The IC7 has transitioned into the Innovation Community on Affordable Heating and Cooling of buildings during the MI 2.0 launch at the 6th ministerial in Chile. For more details on the Innovation Community, click the link below.
- IC7’s latest newsletter (March 2023)
- Launch of IEA’s Task 65 Solar Cooling for the Sunbelt Regions (September 2020)
- IC7’s fifth newsletter is now available (May 2020)
- Workshop Summary Report: Deep dive workshop on “Low carbon, Affordable Heating and Cooling of Buildings” Focus Area: Thermal Comfort, New Delhi, 6th November 2019 (posted April 2020)
- IC7’s fourth newsletter is now available (December 2019)
- Short report on the workshop on Thermal Energy Storage Materials Acceleration Platform, TESMAP (released November 28, 2019)
- Global Cooling Prize finalists just announced! (November 2019)
- IC7’s third newsletter is now available (July 2019)
- IC7’s second newsletter is now available (March 2019)
- Read IC7’s first newsletter! (December 2018)
- India’s Ministry of Science and Technology is supporting the Global Cooling Prize, a $3 million prize to develop and scale breakthrough affordable cooling solutions. Preliminary application deadline: June 2019
- Horizon 2020, the multi-annual programme for research and innovation of the European Union (EU), is launching two new funding opportunities for thermal storage projects to support the implementation of IC7. Deadlines are in February 2019.
- An IC7 meeting on gas heat pumps took place in July 2018 in Pisa, Italy.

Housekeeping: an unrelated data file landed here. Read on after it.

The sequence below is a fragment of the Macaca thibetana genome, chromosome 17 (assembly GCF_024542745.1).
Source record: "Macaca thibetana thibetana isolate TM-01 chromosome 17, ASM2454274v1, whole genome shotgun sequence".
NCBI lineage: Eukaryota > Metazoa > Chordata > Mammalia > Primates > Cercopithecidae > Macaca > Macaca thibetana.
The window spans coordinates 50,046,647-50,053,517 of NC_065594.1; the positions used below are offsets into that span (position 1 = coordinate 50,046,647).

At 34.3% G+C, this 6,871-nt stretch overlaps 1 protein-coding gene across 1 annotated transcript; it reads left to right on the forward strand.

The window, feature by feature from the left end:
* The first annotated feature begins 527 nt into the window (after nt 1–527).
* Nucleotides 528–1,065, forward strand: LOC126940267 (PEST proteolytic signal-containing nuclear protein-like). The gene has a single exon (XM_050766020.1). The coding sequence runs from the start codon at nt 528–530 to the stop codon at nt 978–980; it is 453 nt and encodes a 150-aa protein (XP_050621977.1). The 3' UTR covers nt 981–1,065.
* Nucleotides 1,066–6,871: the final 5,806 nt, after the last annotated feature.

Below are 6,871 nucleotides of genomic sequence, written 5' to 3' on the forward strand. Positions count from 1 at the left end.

- A technical workshop on an IC7 priority, Predictive Maintenance and Control Optimization of Buildings, was held September 2018 in Montreal, Canada.
- The concept of the Climate Comfort box, equivalent to the Turing Machine for computing, was introduced at the third Mission Innovation Ministerial’s Solutions Summit by IC7 in collaboration with the IEA’s Technology Collaboration Programmes.
- In November 2017, IC7 held an Expert Workshop in Abu Dhabi, United Arab Emirates. The summary of this workshop defines the work-streams and priority areas under IC7 and has spurred the results described in this page.
Participants: Australia, Austria, Brazil, Canada, China, Denmark, Finland, France, Germany, India, Italy, Mexico, Netherlands, Norway, Republic of Korea, Saudi Arabia, Sweden, United States
Globally, buildings account for almost a third of final energy consumption, with space heating and cooling, and the provision of hot water, accounting for approximately half of this consumption. The ultimate goal of the affordable heating and cooling of buildings Innovation Challenge is to develop core building heating and cooling systems and measures to improve building envelopes that deliver affordable heating and cooling without the carbon emissions.
The relative energy demand for heating and cooling varies globally. In the Northern Hemisphere energy consumption for space and water heating is steadily increasing. Cooling currently represents a smaller proportion of global energy demand, though it is an area of significant future growth, with an 300% increase in space cooling demand anticipated by 2050 in emerging and developing economies. Increasing global temperatures resulting from the effects of climate change will also contribute significantly to this growth.
Currently, three-quarters of the global energy requirement for heat is met by burning fossil fuels, and one third of global energy-related CO2 emissions can be attributed to the provision of heat. Energy consumption for space cooling is primarily dependent on electricity and to a lesser extent natural gas, so is also associated with a high carbon load.
In order to encourage low-carbon heating and cooling uptake, solutions should cost the same or less than fossil fuelled alternatives. A particular challenge relating to low-carbon heating and cooling is the mismatch between supply and demand. Significant daily and seasonal variations in heating and cooling demand are compounded by daily and seasonal variations in the supply of energy from renewable sources. This results in a need for intra-day and, in some regions, inter-seasonal energy storage. Affordability needs to be judged at a systems level, with energy efficiency also an essential element within this Innovation Challenge.